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THE GREEN LIGHT

This week we’re putting on our worst clothes, picking up the secateurs and tackling nature head-on (OK we swept the patio but it felt gooood). Casting an eye around the five metre square patch of land that we aspiringly call ‘the garden’, our thoughts turned to the environment and its conspicuous absence from discussion in parliament and in the press. According to Nasa, 97% of scientists agree that global warming is caused by human activity and something needs to be done about it fast. However, our government seems about as concerned as an Andy Murray on a strong anaesthetic. Wakey wakey, smell the bakey! Anyway, long story short, this week we are inviting you to join as we go green… by drinking cider?
Jawohl, you hear right. The chain reaction goes thus: 1) You pick up our new Planet Bee Cider (£2.50) 2) 25% of the profits go to Friends of the Honey Bee, which funds research and educational programs helping to preserve and restore the bee populations so vital to our country’s ecosystem and 3) You save the world! So, if any po-faced eejit questions your cider consumption, just tell them you’re saving the world. You may, at this stage, also want to know what it tastes like. Fair enough. It’s essentially a bottled autumnal apple orchard, rich and pure-fruited, with brilliant intensity and depth. Serve it with a mature Cheddar and a fruity chutney and whack on The Wurzels for West Country heaven.
You may have heard the news on the BBC that ‘greenhouse gases from food production will go up by 80% if meat and dairy consumption continues to rise at its current rate’. You may now, therefore, be wondering around your local wholefood shop in pursuit of lentils. So, as you turn to nut roasts and beans on toast (joking, joking, we know there are many delicious and nutritious vegan meals out there), why not celebrate your new, dairy-free ways with a bottle of the vegan dream that is Semeli Feast Red (£8.50). Hailing from modern-day Sparta, it is a cherry, berry and cedar-flavoured wine, made with the Agiorgitiko grape (which translates as St George), by Leonidas Nassiakos, who is one of the leading vintners in the Peloponnese. And you thought the Spartans were a blood-thirsty bunch…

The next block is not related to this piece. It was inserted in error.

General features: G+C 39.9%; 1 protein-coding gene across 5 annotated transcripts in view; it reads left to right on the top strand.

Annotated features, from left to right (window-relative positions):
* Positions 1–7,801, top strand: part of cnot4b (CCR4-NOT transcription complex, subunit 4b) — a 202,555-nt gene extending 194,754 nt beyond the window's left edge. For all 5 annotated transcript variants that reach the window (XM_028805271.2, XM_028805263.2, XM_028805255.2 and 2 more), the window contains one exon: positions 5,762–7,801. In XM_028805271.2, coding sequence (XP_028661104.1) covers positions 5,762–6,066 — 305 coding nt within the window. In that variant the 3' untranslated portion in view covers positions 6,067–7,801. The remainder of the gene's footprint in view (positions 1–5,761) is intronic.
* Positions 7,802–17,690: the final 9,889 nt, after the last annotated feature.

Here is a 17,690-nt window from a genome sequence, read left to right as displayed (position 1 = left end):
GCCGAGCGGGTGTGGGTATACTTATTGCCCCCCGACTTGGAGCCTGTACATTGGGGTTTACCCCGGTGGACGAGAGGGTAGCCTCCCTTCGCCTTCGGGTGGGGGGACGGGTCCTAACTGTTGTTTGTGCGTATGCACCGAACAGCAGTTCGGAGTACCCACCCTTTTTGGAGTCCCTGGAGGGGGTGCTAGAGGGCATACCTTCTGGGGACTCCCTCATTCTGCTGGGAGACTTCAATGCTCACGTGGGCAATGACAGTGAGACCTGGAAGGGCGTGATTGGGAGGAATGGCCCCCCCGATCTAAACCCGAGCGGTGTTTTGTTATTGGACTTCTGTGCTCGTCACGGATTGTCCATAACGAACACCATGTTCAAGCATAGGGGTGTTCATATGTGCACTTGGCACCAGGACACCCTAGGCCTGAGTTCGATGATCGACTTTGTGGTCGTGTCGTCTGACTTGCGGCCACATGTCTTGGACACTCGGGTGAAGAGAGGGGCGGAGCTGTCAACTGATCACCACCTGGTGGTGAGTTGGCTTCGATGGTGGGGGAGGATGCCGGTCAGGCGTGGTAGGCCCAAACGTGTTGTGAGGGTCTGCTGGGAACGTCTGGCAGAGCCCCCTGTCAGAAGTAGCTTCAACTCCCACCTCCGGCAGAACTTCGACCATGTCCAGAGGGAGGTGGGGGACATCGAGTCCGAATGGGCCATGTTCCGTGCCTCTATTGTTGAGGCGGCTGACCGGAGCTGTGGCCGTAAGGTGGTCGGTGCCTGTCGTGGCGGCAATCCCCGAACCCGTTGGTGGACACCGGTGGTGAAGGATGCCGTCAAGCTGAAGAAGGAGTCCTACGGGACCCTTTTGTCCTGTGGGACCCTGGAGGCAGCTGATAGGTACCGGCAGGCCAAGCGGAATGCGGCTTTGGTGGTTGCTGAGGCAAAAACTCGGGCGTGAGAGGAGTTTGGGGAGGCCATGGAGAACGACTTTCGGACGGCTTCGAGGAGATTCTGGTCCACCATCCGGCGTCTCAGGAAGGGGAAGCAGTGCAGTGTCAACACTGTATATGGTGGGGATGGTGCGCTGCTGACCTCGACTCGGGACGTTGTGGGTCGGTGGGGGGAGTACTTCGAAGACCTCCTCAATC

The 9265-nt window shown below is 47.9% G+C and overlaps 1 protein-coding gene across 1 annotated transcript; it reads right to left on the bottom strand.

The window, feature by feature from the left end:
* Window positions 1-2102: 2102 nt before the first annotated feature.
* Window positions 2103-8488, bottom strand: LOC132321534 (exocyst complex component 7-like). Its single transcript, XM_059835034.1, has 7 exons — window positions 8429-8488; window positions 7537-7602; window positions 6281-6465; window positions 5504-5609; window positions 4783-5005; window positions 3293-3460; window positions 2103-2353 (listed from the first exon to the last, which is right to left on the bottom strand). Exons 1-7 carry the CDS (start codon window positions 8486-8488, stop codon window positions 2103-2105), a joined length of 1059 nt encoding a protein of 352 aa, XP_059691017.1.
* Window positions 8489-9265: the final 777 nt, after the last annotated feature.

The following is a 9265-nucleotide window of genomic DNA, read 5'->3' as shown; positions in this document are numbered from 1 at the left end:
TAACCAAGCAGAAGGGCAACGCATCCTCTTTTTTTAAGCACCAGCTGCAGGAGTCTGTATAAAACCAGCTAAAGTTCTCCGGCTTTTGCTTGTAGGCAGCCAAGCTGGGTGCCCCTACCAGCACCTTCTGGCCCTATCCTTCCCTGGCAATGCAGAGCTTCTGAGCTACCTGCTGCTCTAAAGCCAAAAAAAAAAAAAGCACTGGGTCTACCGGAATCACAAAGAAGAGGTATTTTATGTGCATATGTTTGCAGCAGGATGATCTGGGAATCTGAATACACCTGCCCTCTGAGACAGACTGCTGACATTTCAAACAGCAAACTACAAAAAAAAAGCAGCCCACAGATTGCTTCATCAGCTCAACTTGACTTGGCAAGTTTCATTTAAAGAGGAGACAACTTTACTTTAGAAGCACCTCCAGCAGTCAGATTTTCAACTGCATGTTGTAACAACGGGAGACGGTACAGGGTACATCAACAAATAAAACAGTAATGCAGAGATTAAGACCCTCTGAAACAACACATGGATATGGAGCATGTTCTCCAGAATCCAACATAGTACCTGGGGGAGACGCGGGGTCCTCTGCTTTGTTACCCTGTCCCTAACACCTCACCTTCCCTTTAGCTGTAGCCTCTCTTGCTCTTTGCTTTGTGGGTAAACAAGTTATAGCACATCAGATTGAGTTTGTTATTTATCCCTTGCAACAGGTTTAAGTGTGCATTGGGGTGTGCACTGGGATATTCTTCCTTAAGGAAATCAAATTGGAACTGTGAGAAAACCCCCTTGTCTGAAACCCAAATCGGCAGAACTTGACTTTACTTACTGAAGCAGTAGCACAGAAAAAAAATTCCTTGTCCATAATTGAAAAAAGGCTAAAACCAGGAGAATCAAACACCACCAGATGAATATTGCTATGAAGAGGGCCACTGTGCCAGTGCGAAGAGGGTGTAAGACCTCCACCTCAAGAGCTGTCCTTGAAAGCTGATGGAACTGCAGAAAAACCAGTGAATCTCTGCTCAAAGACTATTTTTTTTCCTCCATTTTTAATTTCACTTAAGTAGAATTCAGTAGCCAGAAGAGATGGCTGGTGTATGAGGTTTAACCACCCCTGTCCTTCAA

Oddbins’ Head of Operations, Paul, does not like the colour green. Whilst we cannot agree with him on this irrational hue-aversion, we can empathise, as the mere fact of being vegetarian, vegan, organic or biodynamic does not necessarily have any effect on the flavour of the wine. They may, coincidentally, be delicious, like the bright, fruit-driven – and totally organic – Canard-Duchêne Green Champagne. Now, we turn to the topic of sulphites, which is an unpleasant quagmire, over which we lay the following bridge: sulphites are naturally occurring in all wines. What we can say, is that the amount of sulphur used has decreased and it is in the producer’s best interests to use only enough sulphites as is needed to protect the wine. Finally, if you are new to animal-free living, then you may not be aware that wine can be non-vegetarian/vegan at all and may, eek, still be buying wine made with animal products. Egg whites, fish bladders and, historically, even ox blood can be used to clarify wines, but vegetarian clarifying agents such as bentonite are increasingly common these days – and these wines are often (but not necessarily) marked up with a green ‘V’ on the label. So you may want to look at our vegetarian and vegan selections on Oddbins.com and in our shops – just ask our staff.Now, dismounting our soapbox, picking up a glass of Canard-Duchêne Green Champagne and relaxing under the wisteria (we wish), we bid you adieu and many happy, green times.